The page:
“Since we will distribute the food tomorrow, we need to get the three missing bags this afternoon,” he says to the Victory Against Malnutrition staff assembled.

The villagers are assured by project staff that replacements will arrive before tomorrow’s distribution.

Chapter 3: Distribution

It’s 8 a.m. and already, a crowd has formed in front of the distribution warehouse near Delga. A large tree hangs over the warehouse, one of few in this desolate landscape. Women and children huddle beneath it, seeking respite from the searing heat. Their bikes are parked in a growing jumble nearby.

Some will not leave until after nightfall. Many have traveled considerable distances – three, six, even 10 miles by bike or foot – to receive this food.

“As much as possible, we try to limit the distance between the villages and the distribution site,” Kabore says. “We don’t want these women to have to travel more than 15 kilometers (≈10 miles) from their homes.”

A vibrant pop-up market has materialized to serve those waiting. Women make extra money by selling fritters made of local cereals and groundnuts, fried in hot oil above small wood fires.

A woman and her child exit the distribution warehouse after receiving their monthly food rations. (Drew Kann/MEDILL)

Once a month, similar scenes play out at 45 other distribution sites served by the ViM project in Sanmatenga province.

The food distributed here is used as an incentive, part of a holistic approach to improving the food security and health of this population. One by one, women with their children wrapped tightly against their backs approach a table outside the warehouse and present a blue booklet to the ViM staff seated at a table. Here, they check to make sure mothers and their children have made the required monthly health center visits and attended nutrition seminars. If they have, they are handed a ticket to receive their rations, and join the next line. If they haven’t, the ViM staff investigates to find out why.

Chapter 4: The meal

Down the road from the distribution site, Mariam Bargo scrapes the last bits of CSB porridge from a green cup into Rasmane’s mouth. The child reaches for the spoon, eagerly awaiting each bite. His mother makes clear that she is thankful for this food, and to the people of the U.S. for providing it.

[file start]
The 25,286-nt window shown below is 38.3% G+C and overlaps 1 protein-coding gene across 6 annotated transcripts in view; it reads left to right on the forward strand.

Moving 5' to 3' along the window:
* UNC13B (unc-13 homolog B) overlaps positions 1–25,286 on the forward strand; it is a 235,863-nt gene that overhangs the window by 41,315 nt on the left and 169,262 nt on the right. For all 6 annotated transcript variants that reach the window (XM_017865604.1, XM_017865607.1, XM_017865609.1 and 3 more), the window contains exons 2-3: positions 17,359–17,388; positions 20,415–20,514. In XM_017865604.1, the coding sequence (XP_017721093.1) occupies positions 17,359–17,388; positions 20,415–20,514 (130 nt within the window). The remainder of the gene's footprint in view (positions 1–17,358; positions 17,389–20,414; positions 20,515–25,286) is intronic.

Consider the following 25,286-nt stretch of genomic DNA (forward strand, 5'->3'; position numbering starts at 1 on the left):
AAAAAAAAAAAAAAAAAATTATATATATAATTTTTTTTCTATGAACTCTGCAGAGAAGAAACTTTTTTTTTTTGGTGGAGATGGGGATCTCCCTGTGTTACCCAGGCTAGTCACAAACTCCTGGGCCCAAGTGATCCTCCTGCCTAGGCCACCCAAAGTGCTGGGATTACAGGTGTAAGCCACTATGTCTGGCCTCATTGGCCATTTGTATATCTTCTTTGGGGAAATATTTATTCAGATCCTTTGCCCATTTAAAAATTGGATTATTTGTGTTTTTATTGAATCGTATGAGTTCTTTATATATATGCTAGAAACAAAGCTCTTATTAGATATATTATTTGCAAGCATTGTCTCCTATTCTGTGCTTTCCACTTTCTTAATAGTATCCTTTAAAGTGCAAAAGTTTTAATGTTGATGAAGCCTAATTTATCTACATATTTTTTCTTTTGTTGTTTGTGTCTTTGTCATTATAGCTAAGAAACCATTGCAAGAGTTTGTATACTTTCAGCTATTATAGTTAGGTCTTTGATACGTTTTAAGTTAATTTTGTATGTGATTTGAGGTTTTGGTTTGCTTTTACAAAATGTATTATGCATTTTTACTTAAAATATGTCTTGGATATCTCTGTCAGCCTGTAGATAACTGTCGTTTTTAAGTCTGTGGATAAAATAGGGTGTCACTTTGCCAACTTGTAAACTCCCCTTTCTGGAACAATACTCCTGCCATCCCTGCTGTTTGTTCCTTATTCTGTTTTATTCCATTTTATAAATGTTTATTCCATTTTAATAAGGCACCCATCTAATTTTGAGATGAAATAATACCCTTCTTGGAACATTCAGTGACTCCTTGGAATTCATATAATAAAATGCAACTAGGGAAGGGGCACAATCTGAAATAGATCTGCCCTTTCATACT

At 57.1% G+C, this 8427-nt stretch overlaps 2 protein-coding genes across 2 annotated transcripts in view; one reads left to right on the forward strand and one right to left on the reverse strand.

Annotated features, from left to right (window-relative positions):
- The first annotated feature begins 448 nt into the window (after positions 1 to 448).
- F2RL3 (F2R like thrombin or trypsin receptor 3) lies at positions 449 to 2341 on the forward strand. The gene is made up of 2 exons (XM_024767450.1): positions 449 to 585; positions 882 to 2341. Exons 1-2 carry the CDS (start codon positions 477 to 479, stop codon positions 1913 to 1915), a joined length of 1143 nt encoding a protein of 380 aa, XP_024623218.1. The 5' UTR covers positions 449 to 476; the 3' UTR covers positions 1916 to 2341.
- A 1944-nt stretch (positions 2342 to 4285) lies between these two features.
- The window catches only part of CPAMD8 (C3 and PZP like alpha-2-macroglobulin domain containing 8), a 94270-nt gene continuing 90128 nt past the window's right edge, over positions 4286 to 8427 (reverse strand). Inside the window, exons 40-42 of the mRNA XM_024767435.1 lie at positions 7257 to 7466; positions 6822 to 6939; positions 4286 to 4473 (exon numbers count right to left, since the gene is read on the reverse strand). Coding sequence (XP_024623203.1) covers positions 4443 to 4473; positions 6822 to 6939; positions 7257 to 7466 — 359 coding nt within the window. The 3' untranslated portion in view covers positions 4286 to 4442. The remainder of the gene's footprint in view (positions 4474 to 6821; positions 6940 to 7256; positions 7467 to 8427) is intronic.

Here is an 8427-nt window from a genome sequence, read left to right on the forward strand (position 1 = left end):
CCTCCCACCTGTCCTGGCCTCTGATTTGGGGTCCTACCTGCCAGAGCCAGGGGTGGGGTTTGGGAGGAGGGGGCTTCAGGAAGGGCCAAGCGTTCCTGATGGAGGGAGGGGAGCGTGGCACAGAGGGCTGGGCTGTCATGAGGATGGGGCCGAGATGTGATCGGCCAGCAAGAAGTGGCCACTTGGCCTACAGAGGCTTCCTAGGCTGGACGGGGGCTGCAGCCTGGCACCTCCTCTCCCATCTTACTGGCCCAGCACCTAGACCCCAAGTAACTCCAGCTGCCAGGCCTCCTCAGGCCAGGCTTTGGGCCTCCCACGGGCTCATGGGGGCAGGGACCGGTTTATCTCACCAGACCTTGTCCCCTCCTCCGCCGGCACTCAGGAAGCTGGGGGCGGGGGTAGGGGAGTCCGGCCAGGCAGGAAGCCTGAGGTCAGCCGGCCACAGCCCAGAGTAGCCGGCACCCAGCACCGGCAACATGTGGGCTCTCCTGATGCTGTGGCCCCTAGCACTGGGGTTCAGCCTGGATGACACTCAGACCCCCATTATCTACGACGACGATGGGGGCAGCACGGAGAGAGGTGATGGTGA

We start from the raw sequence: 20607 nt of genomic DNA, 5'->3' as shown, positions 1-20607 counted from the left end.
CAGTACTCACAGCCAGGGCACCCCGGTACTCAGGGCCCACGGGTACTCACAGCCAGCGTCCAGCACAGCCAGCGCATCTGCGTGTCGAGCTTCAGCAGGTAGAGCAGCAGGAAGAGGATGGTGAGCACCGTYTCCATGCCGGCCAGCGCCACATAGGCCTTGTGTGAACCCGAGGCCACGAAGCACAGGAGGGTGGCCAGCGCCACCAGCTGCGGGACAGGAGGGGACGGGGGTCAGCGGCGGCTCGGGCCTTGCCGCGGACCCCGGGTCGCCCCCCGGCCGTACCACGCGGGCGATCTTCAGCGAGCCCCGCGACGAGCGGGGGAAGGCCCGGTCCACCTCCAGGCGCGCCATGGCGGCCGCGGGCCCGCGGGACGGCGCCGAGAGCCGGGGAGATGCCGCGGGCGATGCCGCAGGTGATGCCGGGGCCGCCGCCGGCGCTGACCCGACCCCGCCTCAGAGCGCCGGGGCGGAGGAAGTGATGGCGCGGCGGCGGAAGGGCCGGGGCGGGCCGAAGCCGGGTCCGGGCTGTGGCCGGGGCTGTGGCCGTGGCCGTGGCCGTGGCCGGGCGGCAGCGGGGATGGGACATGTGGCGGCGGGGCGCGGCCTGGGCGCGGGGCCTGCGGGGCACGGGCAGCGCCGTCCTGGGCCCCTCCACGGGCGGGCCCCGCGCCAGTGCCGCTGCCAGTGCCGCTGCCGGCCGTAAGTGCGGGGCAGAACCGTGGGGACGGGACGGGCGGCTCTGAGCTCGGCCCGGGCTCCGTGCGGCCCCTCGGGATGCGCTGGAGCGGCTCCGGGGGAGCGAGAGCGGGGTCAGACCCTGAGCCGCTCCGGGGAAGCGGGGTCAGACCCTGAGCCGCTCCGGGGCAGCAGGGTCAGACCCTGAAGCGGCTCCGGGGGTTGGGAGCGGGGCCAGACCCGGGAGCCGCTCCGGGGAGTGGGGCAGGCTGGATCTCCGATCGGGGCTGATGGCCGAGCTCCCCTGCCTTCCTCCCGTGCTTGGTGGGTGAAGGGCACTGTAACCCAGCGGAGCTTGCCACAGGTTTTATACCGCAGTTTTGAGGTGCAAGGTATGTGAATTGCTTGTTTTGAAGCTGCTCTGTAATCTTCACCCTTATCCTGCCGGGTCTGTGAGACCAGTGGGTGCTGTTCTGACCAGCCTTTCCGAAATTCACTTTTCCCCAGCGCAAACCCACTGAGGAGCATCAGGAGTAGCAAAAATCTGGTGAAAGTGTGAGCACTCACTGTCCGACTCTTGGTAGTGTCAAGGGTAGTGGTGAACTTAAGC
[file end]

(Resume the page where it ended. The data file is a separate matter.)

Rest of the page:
But this support will not always be here, a sobering reality that both Bargo and Kabore understand.

Victory Against Malnutrition is working on borrowed time. The project ends in 2016, and with it, all of the food distributions, health promoter visits and agricultural development initiatives.

Mariam Bargo prepares a porridge with CSB. (Drew Kann/MEDILL)

“When the project ends, we will continue to feed our children with what we usually eat,” Bargo says, a porridge made of cereals, groundnuts and when available, fish. It’s a filling meal, but lacks some of the vitamins and micronutrients vital to healthy childhood development.

“But we don’t want the project to end,” she adds.

The residents of Sanmatenga province must make the most of the few resources they have, so in addition to food, the project provides beneficiaries with education about proper nutrition and farming techniques. Self-sufficiency is the goal, and Kabore is confident that by the time the food distributions end, the beneficiaries will have the knowledge and skills necessary to grow enough to feed themselves. But in Burkina Faso and other countries like it, the fight to end chronic food insecurity will not be won overnight.

“The needs are so high and the resources are not there. If we don’t have aid in this country, it could be a big problem,” Kabore says. “Without support, it will take longer to end the issue of food security.”